Reminiscences of Charles Butler, Esq.
< THE ROCKY LABYRINTH OF ABERSBACH,
.. The village of Abersbach, in Bohemia, situated in a valley at the foot of the Giant Mountains, at the extreme confines of Silesia, is celebrated for the extraordinary groups of rock which rise in its environs, and extend, though with frequent interruptions, as far as Heuscheuer. The village borders on a inost beautiful mead, watered by a small rivulet, which has its source in the midst of this rocky labyrinth. It is bounded on the south by large masses of rock which stand upright, contiguous to each other, and separated only by crevices of different widths. The greater number of them are one hundred feet high or upwards, and present forms which are singularly diversified. Some of them resemble works of art, as columns, walls, towers ; some are bounded at the top by irregular curve lines, though their sides are as perpendicular as if they had been cut by a level. Others are bent in all directions, and their craggy summits, which hang in the air, threaten to descend every moment from their perilous abode. Some of them stand upon an immense base, and diminish as they rise, while others retain the same uniform dimensions from their base to their summits. The bases of many of them are rounded by the action of the waters. The most remarkable of these rocks is that commonly called the inverted sugar loaf, an appellation which sufficiently designates its singular form; and many isolated pillars which, though only a few feet in diameter at the base, elevate themselves amid their compeers like a range of chimneys.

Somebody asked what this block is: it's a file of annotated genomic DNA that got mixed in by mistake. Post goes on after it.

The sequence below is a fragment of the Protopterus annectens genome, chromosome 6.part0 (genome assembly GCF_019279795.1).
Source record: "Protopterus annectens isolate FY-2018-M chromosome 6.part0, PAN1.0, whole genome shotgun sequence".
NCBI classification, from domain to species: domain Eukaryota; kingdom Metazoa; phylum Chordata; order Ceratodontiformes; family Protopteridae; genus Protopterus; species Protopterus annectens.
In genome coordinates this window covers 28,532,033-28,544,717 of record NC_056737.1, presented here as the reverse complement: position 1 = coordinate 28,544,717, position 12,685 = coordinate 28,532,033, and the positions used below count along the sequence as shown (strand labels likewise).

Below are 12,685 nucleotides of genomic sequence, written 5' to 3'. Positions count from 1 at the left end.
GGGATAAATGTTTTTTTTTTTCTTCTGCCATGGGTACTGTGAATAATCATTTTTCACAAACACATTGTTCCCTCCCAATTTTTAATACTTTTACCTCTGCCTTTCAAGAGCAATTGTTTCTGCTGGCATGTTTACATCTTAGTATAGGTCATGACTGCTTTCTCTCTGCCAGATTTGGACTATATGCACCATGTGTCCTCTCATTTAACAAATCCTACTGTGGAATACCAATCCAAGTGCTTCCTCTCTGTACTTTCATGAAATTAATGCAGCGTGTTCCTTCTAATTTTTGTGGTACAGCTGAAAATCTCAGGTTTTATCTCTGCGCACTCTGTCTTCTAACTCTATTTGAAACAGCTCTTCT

The moment we enter the labyrinth, we perceive on all sides groups of rock, which surprise us the more, because we are not in a situation to examine their height and extent. They encircle a beautiful mead, which may be considered the vestibule of the labyrinth.
An old honest forester generally serves as guide to those whose curiosity leads them to explore this ro